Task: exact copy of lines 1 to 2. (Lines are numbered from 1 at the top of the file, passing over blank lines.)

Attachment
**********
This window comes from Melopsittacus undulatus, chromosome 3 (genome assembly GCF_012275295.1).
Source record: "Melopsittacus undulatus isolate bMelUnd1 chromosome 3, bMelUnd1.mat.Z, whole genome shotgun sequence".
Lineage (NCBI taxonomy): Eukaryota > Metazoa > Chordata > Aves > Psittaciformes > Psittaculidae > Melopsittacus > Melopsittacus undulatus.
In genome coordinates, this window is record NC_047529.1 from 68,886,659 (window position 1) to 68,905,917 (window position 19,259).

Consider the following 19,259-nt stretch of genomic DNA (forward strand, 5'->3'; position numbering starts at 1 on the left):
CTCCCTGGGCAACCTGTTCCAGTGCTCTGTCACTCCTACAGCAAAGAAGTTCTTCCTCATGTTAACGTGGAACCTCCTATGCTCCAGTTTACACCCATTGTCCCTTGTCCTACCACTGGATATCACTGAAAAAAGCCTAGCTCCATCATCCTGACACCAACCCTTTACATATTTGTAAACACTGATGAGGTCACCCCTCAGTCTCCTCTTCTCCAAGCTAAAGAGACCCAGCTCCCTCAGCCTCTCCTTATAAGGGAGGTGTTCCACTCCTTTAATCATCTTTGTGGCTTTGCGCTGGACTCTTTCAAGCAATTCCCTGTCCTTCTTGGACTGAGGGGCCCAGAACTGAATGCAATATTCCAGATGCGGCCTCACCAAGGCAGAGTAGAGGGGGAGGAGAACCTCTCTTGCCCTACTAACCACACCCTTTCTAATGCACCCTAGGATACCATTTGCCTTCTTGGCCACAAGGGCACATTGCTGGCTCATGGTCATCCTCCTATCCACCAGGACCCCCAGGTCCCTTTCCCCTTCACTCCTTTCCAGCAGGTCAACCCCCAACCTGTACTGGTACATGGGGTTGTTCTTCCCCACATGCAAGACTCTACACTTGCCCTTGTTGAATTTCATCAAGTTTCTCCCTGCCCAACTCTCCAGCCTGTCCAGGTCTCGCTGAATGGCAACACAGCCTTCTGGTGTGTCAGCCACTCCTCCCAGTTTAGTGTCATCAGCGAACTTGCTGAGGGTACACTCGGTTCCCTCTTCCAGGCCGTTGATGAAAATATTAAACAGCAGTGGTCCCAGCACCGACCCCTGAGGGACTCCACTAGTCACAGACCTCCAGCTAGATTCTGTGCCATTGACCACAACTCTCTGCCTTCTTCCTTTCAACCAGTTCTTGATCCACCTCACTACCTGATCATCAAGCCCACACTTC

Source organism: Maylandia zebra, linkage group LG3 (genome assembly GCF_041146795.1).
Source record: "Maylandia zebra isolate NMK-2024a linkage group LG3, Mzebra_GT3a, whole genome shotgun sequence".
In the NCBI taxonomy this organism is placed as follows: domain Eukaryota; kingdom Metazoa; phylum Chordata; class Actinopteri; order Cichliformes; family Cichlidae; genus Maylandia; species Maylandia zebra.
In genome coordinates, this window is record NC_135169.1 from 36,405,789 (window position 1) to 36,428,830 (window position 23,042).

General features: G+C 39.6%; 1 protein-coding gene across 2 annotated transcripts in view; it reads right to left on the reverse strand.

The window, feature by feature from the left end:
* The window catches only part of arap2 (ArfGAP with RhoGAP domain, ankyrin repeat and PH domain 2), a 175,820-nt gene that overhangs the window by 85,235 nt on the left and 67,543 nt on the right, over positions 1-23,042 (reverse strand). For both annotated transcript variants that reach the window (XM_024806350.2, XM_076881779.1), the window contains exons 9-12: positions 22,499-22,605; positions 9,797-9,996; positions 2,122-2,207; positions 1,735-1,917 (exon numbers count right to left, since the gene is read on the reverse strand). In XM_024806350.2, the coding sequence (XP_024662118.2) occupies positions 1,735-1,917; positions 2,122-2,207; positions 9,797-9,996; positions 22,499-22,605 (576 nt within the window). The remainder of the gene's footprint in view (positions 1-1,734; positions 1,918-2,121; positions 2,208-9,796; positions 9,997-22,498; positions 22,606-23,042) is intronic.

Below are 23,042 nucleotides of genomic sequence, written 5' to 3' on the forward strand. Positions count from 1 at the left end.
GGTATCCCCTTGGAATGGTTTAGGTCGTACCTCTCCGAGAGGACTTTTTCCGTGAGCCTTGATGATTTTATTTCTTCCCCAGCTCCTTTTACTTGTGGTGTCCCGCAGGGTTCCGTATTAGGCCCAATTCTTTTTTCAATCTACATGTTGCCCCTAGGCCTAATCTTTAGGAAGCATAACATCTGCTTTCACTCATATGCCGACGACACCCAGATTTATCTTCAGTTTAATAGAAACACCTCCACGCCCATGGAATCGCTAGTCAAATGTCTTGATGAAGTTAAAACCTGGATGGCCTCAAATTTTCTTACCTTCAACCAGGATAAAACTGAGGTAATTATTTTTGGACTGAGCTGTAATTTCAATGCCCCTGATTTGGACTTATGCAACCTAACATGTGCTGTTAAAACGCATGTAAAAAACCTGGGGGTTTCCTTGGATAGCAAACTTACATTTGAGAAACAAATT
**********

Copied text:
This window comes from Melopsittacus undulatus, chromosome 3 (genome assembly GCF_012275295.1).
Source record: "Melopsittacus undulatus isolate bMelUnd1 chromosome 3, bMelUnd1.mat.Z, whole genome shotgun sequence".